How fortuitous for this USSC change to occur right after a Rand Paul staffer was almost killed by a career violent criminal and sex trafficker who was released early under the First Step Act. Crime is also skyrocketing particularly in D.C. and around Capitol Hill. Even Democrats, who face personal security problems around the Capitol, are demanding action on crime, but it seems lost on them that they unleashed this entire de-incarceration agenda fueling the uncontrollable street crime. They all promised us at the time that the releases would be carefully targeted to the most reformed prisoners after completing magical anti-recidivism courses. But the reality is that they were pushing this bill precisely for the purpose of dramatically reducing the numbers. It was always about de-incarceration at all costs, and most of those in federal prison are career, violent, unreformed inmates.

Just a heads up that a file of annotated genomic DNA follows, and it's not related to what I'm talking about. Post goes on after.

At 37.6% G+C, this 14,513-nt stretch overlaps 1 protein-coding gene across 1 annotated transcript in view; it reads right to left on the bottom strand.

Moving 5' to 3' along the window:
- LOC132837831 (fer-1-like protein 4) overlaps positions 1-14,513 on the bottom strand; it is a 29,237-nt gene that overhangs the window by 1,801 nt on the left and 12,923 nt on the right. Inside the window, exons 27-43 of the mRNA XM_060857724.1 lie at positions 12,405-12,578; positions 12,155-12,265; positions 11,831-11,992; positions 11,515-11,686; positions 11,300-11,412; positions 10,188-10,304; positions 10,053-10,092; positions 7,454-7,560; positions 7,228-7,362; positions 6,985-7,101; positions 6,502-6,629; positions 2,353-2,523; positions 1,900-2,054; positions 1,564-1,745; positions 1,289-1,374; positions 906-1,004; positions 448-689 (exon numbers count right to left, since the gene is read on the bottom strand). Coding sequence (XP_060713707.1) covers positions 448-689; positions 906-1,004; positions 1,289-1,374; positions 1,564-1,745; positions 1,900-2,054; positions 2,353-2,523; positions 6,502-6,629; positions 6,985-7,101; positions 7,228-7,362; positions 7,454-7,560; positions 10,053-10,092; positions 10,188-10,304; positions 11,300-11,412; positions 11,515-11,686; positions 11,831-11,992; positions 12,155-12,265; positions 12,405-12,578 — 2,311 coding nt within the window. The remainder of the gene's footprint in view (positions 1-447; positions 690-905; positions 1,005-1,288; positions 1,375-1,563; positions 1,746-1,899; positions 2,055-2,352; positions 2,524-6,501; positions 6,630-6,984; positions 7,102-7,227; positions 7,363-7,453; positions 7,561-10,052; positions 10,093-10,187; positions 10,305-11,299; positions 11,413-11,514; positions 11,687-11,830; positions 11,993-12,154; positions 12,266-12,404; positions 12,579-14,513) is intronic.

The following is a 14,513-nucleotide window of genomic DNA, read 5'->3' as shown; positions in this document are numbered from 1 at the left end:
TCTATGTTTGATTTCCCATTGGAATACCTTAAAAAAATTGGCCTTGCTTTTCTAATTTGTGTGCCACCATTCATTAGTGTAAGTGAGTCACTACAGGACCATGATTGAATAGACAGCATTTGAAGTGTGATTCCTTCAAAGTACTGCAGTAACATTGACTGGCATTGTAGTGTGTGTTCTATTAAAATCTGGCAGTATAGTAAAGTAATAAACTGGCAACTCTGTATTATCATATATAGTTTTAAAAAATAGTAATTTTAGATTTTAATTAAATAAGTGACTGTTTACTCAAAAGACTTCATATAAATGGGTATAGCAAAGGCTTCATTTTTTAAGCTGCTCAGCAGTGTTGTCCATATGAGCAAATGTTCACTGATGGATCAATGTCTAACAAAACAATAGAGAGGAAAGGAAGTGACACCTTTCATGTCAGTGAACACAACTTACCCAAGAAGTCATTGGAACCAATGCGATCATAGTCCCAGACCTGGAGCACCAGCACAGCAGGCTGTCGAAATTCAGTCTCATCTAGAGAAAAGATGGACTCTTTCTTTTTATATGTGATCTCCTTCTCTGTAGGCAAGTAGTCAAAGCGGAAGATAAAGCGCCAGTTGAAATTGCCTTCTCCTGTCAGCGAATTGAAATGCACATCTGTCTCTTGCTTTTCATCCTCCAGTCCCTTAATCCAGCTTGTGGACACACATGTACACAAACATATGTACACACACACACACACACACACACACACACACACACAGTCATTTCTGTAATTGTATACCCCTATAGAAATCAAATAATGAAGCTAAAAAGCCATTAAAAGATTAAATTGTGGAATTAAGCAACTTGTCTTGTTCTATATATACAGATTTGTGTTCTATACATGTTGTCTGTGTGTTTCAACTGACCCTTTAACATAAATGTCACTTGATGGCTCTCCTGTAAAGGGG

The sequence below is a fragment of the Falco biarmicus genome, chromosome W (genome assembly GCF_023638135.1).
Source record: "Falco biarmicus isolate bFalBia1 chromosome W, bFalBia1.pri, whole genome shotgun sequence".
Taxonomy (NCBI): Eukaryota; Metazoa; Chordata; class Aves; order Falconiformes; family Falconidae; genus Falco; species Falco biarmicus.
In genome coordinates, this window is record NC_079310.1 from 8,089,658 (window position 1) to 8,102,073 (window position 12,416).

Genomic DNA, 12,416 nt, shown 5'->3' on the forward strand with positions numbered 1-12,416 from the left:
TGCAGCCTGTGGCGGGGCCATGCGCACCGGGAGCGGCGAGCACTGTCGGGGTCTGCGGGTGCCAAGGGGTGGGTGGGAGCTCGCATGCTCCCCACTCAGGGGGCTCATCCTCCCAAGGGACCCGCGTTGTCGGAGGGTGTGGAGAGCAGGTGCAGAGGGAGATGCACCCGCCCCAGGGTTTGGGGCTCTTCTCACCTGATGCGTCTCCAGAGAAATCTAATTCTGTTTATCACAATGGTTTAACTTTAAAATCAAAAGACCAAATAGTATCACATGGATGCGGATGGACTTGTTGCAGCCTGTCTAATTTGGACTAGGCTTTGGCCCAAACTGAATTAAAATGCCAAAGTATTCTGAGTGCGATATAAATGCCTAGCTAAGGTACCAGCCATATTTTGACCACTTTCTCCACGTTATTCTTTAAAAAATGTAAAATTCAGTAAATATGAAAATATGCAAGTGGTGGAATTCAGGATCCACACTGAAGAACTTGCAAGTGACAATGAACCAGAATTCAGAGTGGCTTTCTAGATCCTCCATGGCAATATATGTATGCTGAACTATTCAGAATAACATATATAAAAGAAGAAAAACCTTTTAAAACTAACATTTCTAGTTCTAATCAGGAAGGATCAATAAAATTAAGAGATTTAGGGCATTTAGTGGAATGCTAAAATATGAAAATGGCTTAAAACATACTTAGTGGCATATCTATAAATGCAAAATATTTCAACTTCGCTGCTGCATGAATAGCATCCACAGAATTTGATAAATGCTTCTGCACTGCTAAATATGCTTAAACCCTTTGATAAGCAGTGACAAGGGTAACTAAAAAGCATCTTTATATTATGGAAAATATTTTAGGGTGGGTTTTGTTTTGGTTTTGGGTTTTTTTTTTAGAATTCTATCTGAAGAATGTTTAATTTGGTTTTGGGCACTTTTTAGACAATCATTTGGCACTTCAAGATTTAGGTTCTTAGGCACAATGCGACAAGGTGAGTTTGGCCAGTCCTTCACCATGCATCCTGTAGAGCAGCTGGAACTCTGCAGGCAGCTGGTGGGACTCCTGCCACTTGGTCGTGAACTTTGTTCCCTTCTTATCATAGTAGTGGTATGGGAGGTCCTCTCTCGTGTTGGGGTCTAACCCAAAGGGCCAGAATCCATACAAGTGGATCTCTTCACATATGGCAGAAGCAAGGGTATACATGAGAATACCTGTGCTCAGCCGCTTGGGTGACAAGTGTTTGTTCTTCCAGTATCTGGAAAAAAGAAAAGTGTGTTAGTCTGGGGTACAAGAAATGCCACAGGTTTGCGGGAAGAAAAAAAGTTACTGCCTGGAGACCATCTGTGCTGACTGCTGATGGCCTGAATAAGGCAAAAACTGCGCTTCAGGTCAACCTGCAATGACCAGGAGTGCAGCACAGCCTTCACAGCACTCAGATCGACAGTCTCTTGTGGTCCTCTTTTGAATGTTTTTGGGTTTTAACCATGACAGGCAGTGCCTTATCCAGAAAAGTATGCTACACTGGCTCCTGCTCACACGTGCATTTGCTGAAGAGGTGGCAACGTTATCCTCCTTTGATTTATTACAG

In 2018, Conservative Review was the only scorecard that scored against the bill. At the time we warned the following about this “anti-recidivism” agenda, which was all a smokescreen for mass de-incarceration:

Proponents of the bill say that convicts must participate in recidivism reduction programs in order to obtain early release, but these programs are ill-defined as “productive activities.” Congress delegated the design of these programs to the administrative state, abdicating its responsibility to make clear laws to unelected bureaucrats who change priorities and policies with every new presidential administration. There are already numerous recidivism reduction programs that are either mandatory or have high rates of participation, yet nothing in this bill ensures that prisoners have to engage in anything more substantial than what is already law, much less proven activities that will reform them.